The PLEA: Reconsidering A Modest Proposal

The PLEA: Reconsidering A Modest Proposal

850 Years of the English in Ireland

Historian Kenneth Campbell warns that it is dangerous to simply view Ireland’s history as “a tale of eight centuries of oppression followed by the triumph of Irish nationalism that ignored anything that may have complicated the story.” While one-sided explanations of the past can be dangerous, England’s role in Irish history looms large…

Lordship of Ireland, 1177-1542

Prior to 1169, Ireland was a collection of loosely-connected kingdoms. In 1169, the Anglo-Normans invaded Ireland. By 1171 Henry II of England personally intervened to help secure the island. His forces gained the upper hand, leading to the Treaty of Windsor in 1175. It turned over much of Ireland to Henry II, who viewed himself as Ireland’s protector, not its conqueror.

Henry II’s protection did not bring peace. Battles carried on, so Henry II declared Ireland a Lordship in 1177—a territory under the rule of a Lord assigned by the British Monarch. Lordship did not bring peace, either. Parts of Ireland passed back and forth between feuding forces for years to come. There was even a Scottish invasion in 1315 that attempted to liberate Ireland from the English.

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Dunluce Castle, Northern Ireland. Anglo-Norman castle-building helped secure their dominance on the island.

Kingdom of Ireland, 1542-1800

In 1538, King Henry VIII of England was excommunicated by the Roman Catholic Church. Afraid that his excommunication was weakening English power in largely Catholic Ireland, Henry VIII had the Irish parliament declare him King of Ireland in 1542. He dissolved Ireland’s monasteries and created the Church of Ireland.

Not long after, Elizabeth I—a Protestant—became queen. Because she controlled the Church of Ireland, the church switched to Protestantism. Ireland’s Catholic majority was powerless to stop her. Changing Ireland’s state religion to Protestantism marked the beginning of state discrimination against Catholics in Ireland.

Wikimedia Commons

Ireland, 1689. Engraved by Nicolaes Visscher II and dedicated to William III and Mary Stuart upon being crowned as king and queen of England, Scotland and Ireland.

United Kingdom of Great Britain and Ireland, 1801-1922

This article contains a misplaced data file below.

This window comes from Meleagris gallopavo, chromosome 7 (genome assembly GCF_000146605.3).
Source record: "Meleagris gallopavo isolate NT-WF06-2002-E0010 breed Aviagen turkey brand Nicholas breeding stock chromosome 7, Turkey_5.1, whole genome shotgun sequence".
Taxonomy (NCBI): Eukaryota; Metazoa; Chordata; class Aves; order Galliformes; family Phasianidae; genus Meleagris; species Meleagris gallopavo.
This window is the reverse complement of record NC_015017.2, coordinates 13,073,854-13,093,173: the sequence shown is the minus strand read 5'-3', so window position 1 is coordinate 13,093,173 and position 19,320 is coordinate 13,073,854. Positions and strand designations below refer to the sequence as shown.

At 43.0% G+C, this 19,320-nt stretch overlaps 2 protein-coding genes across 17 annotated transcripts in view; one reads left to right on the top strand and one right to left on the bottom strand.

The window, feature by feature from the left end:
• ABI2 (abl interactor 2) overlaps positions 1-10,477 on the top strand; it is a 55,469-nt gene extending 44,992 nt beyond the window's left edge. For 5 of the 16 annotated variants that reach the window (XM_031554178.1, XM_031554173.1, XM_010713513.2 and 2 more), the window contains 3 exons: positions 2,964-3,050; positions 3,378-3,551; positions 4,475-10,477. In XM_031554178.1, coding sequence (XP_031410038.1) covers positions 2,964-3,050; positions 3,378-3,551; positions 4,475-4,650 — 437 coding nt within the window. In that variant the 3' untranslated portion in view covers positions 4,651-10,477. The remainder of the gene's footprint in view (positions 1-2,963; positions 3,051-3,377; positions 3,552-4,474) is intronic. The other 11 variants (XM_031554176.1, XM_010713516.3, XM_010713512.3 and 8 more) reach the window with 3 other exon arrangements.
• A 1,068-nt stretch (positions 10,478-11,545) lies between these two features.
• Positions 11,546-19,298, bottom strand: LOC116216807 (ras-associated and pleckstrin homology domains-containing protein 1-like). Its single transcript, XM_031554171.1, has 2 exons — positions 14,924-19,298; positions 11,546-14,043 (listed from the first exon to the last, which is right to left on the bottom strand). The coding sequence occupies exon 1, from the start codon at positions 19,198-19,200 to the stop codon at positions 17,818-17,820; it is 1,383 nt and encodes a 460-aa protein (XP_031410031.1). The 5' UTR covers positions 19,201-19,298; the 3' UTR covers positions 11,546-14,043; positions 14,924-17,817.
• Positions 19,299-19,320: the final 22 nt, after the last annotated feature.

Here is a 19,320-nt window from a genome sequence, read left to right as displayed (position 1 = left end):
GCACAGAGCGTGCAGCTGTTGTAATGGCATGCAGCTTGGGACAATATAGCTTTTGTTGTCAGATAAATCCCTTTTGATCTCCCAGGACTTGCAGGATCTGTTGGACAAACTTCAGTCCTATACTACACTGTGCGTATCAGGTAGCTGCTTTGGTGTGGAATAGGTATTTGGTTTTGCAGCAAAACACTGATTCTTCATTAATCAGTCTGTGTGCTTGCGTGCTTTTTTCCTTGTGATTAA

In 1798, the Irish Rebellion broke out. It was an independence movement inspired by the French and American Revolutions. Britain and Ireland’s ruling elite—afraid of losing control of Ireland—formally merged Britain and Ireland into one country. The merger emancipated Irish Catholics, who had previously lost most of their rights. State discrimination against Catholics continued, so the Church of Ireland was removed as the official state church in 1871.

These changes could not quell the desire for independence. Irish nationalists formed the Home Government Association in 1870. They advocated for an independent Ireland that was loyal to the British Crown, much like Canada today. The association’s successor, the Irish Parliamentary Party, came close to gaining independence in 1886, 1893, and 1912.

Public Domain

The Union Jack reflects the 1801 merger of Britain and Ireland. St. George’s Cross represents England, St. Andrew’s Cross represents Scotland, and St. Patrick’s Cross represents Ireland. (shown left to right)

Republic of Ireland/United Kingdom of Great Britain and Northern Ireland, 1922-Present

The political party Sinn Féin led the early 20th-century charge for Irish independence. A key moment was the 1916 Easter Rising, an unsuccessful attempt to overthrow the British. Meanwhile, many northerners remained loyal to the UK. As a compromise, in 1922 Ireland was partitioned into the Irish Free State (a self-governing Commonwealth country in the south) and Northern Ireland (six northern counties that remain part of the UK). The full constitutional break came with the Republic of Ireland Act of 1948.

Northern Ireland’s place within Ireland or the UK is still contested. In the 1960s after the Civil Rights movement led to a violent backlash against Catholics, the Irish Republican Army began a guerilla war to push for a united Ireland. This period—called the Troubles—led to over 3,600 deaths. A 1998 ceasefire agreed to keep Northern Ireland in the UK, but allows for citizens to demand a referendum on joining the Republic.

Wikimedia Commons

The Proclamation of the Republic, first read at Dublin’s General Post Office, marked the beginning of the Easter Rising.